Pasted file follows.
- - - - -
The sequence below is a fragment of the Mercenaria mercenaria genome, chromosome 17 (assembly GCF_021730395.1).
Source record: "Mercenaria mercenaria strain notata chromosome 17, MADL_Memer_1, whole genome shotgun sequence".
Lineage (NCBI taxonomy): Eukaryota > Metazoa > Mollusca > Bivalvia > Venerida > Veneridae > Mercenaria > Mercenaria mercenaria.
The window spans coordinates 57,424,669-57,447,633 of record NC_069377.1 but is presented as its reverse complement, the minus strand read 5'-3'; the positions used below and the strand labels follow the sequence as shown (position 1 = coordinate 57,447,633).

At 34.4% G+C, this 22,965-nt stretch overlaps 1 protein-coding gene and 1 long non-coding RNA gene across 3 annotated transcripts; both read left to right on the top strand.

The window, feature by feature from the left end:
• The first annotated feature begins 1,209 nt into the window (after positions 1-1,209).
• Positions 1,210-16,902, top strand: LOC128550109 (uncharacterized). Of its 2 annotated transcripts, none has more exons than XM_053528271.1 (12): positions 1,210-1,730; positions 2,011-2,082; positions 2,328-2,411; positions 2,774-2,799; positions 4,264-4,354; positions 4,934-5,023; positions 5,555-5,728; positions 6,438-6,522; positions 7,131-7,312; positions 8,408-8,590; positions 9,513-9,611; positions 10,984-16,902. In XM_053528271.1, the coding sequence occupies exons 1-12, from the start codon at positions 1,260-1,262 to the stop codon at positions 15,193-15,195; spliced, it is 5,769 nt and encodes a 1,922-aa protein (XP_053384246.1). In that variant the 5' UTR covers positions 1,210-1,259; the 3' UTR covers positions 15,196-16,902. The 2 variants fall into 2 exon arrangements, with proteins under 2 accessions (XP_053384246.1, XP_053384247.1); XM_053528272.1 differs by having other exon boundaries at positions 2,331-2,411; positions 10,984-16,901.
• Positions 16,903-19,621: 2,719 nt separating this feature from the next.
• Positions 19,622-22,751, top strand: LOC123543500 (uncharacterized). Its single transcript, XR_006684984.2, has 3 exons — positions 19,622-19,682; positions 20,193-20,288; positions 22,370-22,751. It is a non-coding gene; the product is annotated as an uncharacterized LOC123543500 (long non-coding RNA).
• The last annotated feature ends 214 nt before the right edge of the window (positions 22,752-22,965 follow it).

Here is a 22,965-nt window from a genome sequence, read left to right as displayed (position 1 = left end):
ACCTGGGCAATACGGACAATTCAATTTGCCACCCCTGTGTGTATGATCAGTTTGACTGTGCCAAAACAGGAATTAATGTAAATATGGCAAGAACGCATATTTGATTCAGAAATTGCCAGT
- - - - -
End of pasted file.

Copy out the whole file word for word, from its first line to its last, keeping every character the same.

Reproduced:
The sequence below is a fragment of the Mercenaria mercenaria genome, chromosome 17 (assembly GCF_021730395.1).
Source record: "Mercenaria mercenaria strain notata chromosome 17, MADL_Memer_1, whole genome shotgun sequence".
Lineage (NCBI taxonomy): Eukaryota > Metazoa > Mollusca > Bivalvia > Venerida > Veneridae > Mercenaria > Mercenaria mercenaria.
The window spans coordinates 57,424,669-57,447,633 of record NC_069377.1 but is presented as its reverse complement, the minus strand read 5'-3'; the positions used below and the strand labels follow the sequence as shown (position 1 = coordinate 57,447,633).

At 34.4% G+C, this 22,965-nt stretch overlaps 1 protein-coding gene and 1 long non-coding RNA gene across 3 annotated transcripts; both read left to right on the top strand.

The window, feature by feature from the left end:
• The first annotated feature begins 1,209 nt into the window (after positions 1-1,209).
• Positions 1,210-16,902, top strand: LOC128550109 (uncharacterized). Of its 2 annotated transcripts, none has more exons than XM_053528271.1 (12): positions 1,210-1,730; positions 2,011-2,082; positions 2,328-2,411; positions 2,774-2,799; positions 4,264-4,354; positions 4,934-5,023; positions 5,555-5,728; positions 6,438-6,522; positions 7,131-7,312; positions 8,408-8,590; positions 9,513-9,611; positions 10,984-16,902. In XM_053528271.1, the coding sequence occupies exons 1-12, from the start codon at positions 1,260-1,262 to the stop codon at positions 15,193-15,195; spliced, it is 5,769 nt and encodes a 1,922-aa protein (XP_053384246.1). In that variant the 5' UTR covers positions 1,210-1,259; the 3' UTR covers positions 15,196-16,902. The 2 variants fall into 2 exon arrangements, with proteins under 2 accessions (XP_053384246.1, XP_053384247.1); XM_053528272.1 differs by having other exon boundaries at positions 2,331-2,411; positions 10,984-16,901.
• Positions 16,903-19,621: 2,719 nt separating this feature from the next.
• Positions 19,622-22,751, top strand: LOC123543500 (uncharacterized). Its single transcript, XR_006684984.2, has 3 exons — positions 19,622-19,682; positions 20,193-20,288; positions 22,370-22,751. It is a non-coding gene; the product is annotated as an uncharacterized LOC123543500 (long non-coding RNA).
• The last annotated feature ends 214 nt before the right edge of the window (positions 22,752-22,965 follow it).

Here is a 22,965-nt window from a genome sequence, read left to right as displayed (position 1 = left end):
ACCTGGGCAATACGGACAATTCAATTTGCCACCCCTGTGTGTATGATCAGTTTGACTGTGCCAAAACAGGAATTAATGTAAATATGGCAAGAACGCATATTTGATTCAGAAATTGCCAGT